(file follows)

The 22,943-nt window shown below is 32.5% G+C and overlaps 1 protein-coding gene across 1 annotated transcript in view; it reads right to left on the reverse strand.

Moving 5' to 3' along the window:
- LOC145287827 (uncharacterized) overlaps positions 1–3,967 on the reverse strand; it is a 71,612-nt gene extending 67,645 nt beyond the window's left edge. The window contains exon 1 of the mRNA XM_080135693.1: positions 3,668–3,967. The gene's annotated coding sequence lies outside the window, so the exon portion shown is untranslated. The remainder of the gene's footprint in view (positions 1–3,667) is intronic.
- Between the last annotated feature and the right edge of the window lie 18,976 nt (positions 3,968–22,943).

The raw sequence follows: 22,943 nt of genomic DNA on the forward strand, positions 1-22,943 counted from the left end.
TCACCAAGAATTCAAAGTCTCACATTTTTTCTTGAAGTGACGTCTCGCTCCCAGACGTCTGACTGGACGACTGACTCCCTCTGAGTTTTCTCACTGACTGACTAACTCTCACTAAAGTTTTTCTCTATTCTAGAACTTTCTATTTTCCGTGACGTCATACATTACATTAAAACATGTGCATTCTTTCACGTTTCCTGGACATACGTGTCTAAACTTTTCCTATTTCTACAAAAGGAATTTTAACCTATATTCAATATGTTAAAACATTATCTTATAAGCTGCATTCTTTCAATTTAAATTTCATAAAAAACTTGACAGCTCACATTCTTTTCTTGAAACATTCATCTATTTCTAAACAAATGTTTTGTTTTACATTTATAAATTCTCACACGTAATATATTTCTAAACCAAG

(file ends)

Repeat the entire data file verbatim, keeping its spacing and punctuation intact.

The 22,943-nt window shown below is 32.5% G+C and overlaps 1 protein-coding gene across 1 annotated transcript in view; it reads right to left on the reverse strand.

Moving 5' to 3' along the window:
- LOC145287827 (uncharacterized) overlaps positions 1–3,967 on the reverse strand; it is a 71,612-nt gene extending 67,645 nt beyond the window's left edge. The window contains exon 1 of the mRNA XM_080135693.1: positions 3,668–3,967. The gene's annotated coding sequence lies outside the window, so the exon portion shown is untranslated. The remainder of the gene's footprint in view (positions 1–3,667) is intronic.
- Between the last annotated feature and the right edge of the window lie 18,976 nt (positions 3,968–22,943).

The raw sequence follows: 22,943 nt of genomic DNA on the forward strand, positions 1-22,943 counted from the left end.
TCACCAAGAATTCAAAGTCTCACATTTTTTCTTGAAGTGACGTCTCGCTCCCAGACGTCTGACTGGACGACTGACTCCCTCTGAGTTTTCTCACTGACTGACTAACTCTCACTAAAGTTTTTCTCTATTCTAGAACTTTCTATTTTCCGTGACGTCATACATTACATTAAAACATGTGCATTCTTTCACGTTTCCTGGACATACGTGTCTAAACTTTTCCTATTTCTACAAAAGGAATTTTAACCTATATTCAATATGTTAAAACATTATCTTATAAGCTGCATTCTTTCAATTTAAATTTCATAAAAAACTTGACAGCTCACATTCTTTTCTTGAAACATTCATCTATTTCTAAACAAATGTTTTGTTTTACATTTATAAATTCTCACACGTAATATATTTCTAAACCAAG